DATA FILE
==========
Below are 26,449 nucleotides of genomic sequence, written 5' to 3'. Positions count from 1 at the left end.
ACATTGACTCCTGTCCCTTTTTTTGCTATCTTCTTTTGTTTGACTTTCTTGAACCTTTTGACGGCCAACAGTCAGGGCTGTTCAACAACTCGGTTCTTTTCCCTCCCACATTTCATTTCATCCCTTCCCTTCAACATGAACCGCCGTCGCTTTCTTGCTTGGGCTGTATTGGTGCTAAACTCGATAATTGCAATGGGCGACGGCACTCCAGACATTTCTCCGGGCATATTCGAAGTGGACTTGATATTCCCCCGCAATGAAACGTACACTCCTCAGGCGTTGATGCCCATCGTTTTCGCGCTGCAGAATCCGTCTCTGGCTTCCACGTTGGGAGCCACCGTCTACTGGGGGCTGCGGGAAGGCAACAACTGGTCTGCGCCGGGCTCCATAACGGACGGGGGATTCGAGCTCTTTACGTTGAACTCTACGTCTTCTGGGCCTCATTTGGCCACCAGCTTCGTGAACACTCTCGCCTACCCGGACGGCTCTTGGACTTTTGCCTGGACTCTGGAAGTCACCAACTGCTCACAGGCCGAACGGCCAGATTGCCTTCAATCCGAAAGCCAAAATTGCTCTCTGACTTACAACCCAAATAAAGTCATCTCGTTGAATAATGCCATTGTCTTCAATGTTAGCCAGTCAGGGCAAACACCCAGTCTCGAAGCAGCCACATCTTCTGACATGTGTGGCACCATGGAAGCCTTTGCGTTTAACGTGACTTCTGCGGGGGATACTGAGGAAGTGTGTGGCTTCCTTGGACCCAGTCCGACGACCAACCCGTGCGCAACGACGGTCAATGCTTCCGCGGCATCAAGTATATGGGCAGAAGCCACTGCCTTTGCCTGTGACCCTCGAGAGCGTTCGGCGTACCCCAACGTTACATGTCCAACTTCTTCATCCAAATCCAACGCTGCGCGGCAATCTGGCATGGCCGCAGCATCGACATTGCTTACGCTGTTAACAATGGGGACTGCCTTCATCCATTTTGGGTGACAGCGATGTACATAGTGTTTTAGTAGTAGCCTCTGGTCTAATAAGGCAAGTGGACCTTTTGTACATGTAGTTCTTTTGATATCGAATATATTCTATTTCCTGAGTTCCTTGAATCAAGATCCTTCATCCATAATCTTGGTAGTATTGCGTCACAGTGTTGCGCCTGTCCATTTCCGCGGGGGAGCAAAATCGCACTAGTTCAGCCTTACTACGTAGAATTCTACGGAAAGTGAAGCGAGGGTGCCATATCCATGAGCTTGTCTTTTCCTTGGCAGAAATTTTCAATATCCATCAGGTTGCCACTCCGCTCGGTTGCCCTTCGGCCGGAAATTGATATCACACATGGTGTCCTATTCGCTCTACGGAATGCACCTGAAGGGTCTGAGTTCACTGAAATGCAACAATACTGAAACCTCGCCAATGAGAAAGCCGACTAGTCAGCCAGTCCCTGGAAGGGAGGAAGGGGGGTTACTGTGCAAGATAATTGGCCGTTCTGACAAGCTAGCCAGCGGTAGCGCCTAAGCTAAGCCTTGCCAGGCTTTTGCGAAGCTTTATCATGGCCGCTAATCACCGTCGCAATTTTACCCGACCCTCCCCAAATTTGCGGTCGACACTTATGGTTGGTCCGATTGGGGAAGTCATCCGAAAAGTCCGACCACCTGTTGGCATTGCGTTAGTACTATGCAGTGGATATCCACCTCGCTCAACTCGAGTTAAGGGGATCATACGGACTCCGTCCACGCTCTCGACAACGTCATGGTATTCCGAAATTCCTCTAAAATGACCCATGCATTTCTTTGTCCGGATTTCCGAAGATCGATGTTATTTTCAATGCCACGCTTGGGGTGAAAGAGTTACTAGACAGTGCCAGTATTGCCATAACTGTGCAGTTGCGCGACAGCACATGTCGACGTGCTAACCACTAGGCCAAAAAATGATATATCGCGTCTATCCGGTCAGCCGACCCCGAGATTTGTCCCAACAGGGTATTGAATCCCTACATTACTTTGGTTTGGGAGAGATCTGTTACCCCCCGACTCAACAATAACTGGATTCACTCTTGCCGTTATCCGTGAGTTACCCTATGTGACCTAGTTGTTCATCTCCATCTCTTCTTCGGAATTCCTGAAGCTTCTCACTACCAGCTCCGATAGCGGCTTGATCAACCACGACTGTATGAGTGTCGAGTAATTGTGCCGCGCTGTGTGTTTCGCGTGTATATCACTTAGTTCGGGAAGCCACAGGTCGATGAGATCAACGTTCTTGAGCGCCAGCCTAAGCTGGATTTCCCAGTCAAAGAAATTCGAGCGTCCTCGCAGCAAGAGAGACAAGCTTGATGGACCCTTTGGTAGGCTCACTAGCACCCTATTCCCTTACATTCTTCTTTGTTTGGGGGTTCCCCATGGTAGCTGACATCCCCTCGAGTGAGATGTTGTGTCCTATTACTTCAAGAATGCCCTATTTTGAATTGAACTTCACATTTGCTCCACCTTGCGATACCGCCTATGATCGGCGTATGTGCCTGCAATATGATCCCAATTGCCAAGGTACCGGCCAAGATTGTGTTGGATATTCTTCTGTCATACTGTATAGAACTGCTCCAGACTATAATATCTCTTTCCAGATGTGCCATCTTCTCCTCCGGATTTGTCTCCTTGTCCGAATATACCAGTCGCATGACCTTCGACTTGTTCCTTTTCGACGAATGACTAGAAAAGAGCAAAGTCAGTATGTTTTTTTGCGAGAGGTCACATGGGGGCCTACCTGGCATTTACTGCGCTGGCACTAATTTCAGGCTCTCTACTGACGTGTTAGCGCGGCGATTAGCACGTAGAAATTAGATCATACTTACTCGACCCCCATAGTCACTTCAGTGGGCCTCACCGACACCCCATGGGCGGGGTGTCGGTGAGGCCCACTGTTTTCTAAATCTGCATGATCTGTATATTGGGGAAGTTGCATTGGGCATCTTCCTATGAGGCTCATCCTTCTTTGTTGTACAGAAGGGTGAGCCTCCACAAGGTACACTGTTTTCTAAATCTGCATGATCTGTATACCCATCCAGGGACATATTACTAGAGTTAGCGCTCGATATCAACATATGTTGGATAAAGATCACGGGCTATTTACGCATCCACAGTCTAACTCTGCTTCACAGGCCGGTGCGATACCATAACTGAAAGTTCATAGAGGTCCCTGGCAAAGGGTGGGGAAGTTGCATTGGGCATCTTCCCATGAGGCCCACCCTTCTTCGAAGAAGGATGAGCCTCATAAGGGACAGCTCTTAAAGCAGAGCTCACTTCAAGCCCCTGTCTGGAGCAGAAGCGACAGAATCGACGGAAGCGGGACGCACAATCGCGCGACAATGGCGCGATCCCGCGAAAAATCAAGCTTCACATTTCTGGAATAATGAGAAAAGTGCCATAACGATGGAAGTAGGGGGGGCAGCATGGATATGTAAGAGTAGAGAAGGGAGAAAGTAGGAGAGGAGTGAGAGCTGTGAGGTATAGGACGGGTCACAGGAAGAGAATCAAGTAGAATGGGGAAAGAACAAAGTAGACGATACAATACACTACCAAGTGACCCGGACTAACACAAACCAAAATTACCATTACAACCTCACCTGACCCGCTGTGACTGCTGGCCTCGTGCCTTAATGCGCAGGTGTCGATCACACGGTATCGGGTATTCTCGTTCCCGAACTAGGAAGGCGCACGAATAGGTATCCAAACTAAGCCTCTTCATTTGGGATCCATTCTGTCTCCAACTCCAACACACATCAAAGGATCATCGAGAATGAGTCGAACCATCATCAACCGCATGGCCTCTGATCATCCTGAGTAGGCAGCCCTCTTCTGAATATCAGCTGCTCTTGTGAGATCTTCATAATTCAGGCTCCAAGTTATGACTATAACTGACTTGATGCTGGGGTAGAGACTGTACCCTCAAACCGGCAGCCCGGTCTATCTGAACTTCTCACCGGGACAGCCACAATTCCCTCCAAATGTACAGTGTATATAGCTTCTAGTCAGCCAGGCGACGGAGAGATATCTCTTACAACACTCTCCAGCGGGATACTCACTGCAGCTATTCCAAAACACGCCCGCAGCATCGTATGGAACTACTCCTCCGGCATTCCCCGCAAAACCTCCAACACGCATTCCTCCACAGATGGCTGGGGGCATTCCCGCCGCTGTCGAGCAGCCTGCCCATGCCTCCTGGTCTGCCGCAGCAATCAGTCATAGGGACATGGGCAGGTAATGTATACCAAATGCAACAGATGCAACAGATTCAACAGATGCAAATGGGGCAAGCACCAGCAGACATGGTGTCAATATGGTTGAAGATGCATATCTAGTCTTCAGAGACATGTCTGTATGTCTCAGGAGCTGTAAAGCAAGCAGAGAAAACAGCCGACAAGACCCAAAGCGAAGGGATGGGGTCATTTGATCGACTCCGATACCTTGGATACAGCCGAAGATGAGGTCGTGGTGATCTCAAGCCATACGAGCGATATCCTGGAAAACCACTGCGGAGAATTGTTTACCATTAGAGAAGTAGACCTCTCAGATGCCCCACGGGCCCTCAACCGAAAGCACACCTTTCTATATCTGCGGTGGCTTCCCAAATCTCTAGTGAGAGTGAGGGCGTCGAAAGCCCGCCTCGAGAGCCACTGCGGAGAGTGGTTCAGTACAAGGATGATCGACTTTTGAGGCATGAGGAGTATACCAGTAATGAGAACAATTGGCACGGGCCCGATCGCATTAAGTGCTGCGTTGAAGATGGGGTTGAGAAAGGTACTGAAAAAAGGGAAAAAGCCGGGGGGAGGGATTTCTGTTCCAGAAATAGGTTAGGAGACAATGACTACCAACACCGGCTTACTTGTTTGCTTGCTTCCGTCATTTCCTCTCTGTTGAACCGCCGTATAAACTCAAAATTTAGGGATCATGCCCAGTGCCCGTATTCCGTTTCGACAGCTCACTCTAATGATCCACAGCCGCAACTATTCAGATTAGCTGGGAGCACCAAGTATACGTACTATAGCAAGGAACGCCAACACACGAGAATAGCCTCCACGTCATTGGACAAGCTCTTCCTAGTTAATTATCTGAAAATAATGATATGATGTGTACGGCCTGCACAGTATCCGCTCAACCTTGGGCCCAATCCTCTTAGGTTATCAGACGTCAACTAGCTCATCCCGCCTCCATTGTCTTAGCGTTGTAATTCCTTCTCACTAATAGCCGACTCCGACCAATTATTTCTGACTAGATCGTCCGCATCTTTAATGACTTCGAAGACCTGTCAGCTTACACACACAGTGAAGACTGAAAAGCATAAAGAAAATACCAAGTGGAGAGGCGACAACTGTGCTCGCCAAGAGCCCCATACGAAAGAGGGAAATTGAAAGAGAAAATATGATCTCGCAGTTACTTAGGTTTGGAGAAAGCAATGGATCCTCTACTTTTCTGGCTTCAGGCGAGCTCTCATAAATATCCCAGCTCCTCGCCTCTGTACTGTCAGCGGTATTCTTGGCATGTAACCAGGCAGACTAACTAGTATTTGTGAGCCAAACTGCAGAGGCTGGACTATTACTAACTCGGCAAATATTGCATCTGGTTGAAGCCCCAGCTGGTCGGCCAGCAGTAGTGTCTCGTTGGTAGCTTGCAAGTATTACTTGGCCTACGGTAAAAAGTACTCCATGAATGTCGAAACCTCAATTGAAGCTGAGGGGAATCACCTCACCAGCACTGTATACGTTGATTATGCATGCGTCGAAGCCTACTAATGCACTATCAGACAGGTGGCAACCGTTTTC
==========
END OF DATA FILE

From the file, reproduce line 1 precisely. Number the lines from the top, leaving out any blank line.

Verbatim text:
Below are 26,449 nucleotides of genomic sequence, written 5' to 3'. Positions count from 1 at the left end.